The Scoop on Cotton Fabrics

For me, the best part of sewing is going to a fabric store and touching, looking at and then selecting my fabric needed for the project that I am planning. I have found over the years that some cotton fabrics have succumb to that new marketing of same old container but actually less product inside.

You use to always pick up your bolt of cotton fabric and it was 44″-45″ wide, however, now look closely because most of the time your cotton widths are now 42″-43″ wide.  Unfortunately, patterns still give yardage requirements for the 44″-45″ wide fabrics and depending upon your project, you might need to purchase more yardage than what is recommended.  It can be a little frustrating but knowing this fact, always check the end of the bolt to verify your fabric width size.

As a rule of thumb, if making clothing you might need to purchase about an extra 1/4 of a yard of your selected cotton fabric to insure you have enough for all your pattern pieces.  Before I cut out any pattern pieces, I always wash my cotton fabrics in cold water and place in the dryer at a medium temperature.  This way I feel I have reached the maximum shrinkage of that piece of fabric, especially if you are making children’s clothing because busy moms just want to through that item into the washer and dryer without any worries.  You really don’t want to spend the time and effort making a wonderful piece of clothing and wash/dry it and have it shrink a couple of inches.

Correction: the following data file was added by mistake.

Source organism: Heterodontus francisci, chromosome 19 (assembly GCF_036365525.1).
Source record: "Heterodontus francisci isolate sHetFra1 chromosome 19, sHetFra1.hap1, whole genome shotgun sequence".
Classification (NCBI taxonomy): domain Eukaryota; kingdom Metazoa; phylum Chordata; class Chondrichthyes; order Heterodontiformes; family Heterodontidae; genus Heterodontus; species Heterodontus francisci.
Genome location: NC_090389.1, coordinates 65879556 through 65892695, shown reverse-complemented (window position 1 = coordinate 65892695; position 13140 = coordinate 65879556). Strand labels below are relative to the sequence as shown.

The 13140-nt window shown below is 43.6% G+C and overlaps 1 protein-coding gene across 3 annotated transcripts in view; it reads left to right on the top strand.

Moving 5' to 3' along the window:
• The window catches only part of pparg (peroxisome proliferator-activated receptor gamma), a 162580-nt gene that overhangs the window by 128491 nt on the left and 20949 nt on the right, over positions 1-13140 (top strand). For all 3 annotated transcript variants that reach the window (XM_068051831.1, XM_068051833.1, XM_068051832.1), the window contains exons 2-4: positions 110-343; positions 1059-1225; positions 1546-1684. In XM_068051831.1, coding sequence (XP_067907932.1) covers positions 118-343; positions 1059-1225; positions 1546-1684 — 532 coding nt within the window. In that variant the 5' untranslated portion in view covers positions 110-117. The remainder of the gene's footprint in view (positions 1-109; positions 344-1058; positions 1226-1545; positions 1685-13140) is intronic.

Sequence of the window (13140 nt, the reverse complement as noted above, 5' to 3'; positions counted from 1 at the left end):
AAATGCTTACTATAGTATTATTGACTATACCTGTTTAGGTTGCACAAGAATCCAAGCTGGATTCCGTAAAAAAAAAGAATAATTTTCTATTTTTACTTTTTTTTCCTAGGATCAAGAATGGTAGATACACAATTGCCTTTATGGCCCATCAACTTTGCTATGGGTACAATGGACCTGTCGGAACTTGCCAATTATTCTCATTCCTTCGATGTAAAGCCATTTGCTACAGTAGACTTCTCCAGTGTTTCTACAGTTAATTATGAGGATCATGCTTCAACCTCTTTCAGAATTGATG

Surprisingly, some cotton fabrics could shrink 2 – 3 inches after completing the washing and drying process.  That’s why I usually purchase a little extra to allow for the narrower width and possible shrinkage.  Nothing more upsetting than to find out you don’t have enough fabric when laying out your pattern pieces.  Even for quilting, because I solely use cotton fabric, I will buy a little extra for that same purpose of shrinkage and narrower fabric widths.

In rare instances, a 1/4 of yard extra might not be enough especially if you are using a one-way design fabric, which means all your pattern pieces need to go in the same direction.  Pattern design and size requirement of the finished item are specific measurements to look at when determining  your yardage needed.  Be sure to check with the individual who is cutting your fabric if you have any questions about the yardage requirements needed for your specific project.

I still LOVE to sew with cottons.  It makes up wonderfully in clothing, crafts, home deco projects and more.   There are many wonderful colors and designs available in cottons fabrics too.  Because it really has a great weave to it, you can just make a small clip and rip your  fabric to get a true straight of grain edge to work with.  Cottons are really a great fabric to work with too especially if you are a first-time sewer or helping a child sew a project.

You don’t just have to go to the big box fabric store either to purchase great cottons.  A couple of my favorite on-line fabric stores are fabric, thousands of bolts and fabric shack.  I still find it fun and amazing to be able to purchase fabric in my pjs!!!!


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